ADXL337 and ADXL377 Accelerometer Hookup Guide
The ADXL337 and the ADXL377 are both small, thin, low power, complete 3-axis accelerometers with signal conditioned analog voltage outputs.
Here are photographs of each accelerometer breakout board which we created to make these small chips easier to use:
The primary difference between the two is the range of acceleration they measure. The ADXL337 measures acceleration with a full-scale range of ±3 g while the ADXL377 has a full-scale range of ±200 g for measuring more extreme changes in motion, shock or vibration.
Covered in this Tutorial
In this tutorial, we will help you learn how to use these accelerometers so you can quickly and painlessly integrate them into your project[s]. Here is what we'll cover:
- Hardware Overview -- An overview of the ADXL337/ADXL377 IC's, and their respective breakout boards we designed to make them simple to use.
- Example Hookup -- How to connect the accelerometers to the ubiquitous Arduino so we can start writing code to work with them.
- Example Code -- We've written example sketches that demonstrate how to collect sensor data as well as make sense of it.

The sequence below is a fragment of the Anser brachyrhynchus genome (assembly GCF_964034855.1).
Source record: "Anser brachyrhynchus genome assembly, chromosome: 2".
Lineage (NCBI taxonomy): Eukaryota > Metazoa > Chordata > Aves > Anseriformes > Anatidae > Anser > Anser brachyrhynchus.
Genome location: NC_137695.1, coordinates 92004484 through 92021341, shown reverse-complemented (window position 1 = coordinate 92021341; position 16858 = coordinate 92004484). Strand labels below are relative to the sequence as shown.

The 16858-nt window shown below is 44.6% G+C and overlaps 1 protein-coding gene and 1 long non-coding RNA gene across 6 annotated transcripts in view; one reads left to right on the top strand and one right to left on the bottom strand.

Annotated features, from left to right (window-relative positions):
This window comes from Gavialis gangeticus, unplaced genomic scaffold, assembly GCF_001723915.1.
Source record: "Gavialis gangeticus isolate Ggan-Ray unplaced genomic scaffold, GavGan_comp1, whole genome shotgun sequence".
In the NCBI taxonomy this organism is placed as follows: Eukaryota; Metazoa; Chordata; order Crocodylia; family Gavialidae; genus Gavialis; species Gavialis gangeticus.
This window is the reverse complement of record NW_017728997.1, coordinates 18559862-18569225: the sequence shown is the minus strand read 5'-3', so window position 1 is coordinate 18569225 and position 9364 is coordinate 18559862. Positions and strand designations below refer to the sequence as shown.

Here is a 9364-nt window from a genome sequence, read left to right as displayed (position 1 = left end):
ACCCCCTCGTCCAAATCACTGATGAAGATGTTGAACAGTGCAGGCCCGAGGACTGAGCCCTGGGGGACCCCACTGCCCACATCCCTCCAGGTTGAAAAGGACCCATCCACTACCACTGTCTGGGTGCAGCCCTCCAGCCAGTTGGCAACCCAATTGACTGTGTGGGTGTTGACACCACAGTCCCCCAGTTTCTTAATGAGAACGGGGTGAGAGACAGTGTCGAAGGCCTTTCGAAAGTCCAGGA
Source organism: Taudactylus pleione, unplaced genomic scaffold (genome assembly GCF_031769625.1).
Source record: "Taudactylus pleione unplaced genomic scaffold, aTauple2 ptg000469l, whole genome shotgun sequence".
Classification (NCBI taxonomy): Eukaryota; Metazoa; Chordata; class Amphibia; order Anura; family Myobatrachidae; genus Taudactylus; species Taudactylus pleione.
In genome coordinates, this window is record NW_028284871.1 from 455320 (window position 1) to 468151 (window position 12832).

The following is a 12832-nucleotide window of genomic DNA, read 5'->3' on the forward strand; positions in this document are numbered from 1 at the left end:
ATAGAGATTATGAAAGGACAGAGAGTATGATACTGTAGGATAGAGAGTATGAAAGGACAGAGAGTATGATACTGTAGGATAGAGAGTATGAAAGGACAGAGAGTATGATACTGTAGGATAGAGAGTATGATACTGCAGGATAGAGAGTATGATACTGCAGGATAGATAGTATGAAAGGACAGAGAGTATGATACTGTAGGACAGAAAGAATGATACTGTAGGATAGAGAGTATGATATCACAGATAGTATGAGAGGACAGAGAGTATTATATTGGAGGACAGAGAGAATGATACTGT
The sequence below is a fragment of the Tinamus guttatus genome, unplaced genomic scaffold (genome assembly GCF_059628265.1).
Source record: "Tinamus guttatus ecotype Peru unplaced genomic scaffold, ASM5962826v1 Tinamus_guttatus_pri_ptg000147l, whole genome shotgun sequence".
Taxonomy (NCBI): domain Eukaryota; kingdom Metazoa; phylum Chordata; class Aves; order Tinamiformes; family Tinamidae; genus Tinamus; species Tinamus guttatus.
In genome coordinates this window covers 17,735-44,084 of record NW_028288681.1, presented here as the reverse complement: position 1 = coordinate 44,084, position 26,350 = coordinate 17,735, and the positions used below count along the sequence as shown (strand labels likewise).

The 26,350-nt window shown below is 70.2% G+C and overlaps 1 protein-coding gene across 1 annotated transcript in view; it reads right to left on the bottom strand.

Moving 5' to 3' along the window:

- ADXL337 Breakout Board and/or ADXL377 Breakout Board
- Arduino Uno or any Arduino Board-- We will use the Uno as the example, however you should be able to use any Arduino board you have handy including the RedBoard, Pro, Mega, etc.
Before continuing on with this tutorial, we recommend you be somewhat familiar with the concepts in these tutorials:
- Accelerometer Basics -- This is a great primer on accelerometers -- how they work, and why they're used.
- Accelerometer Buying Guide -- If you're not sure which accelerometer is best for you, check out this guide.
- Logic Levels -- The ADXL337/ADXL377 are 3.3V devices, so your analog to digital (ADC) readings will vary depending on whether you're using a 5V or 3.3V micro! Both will work, just be aware of how it affects the values the microcontroller reads.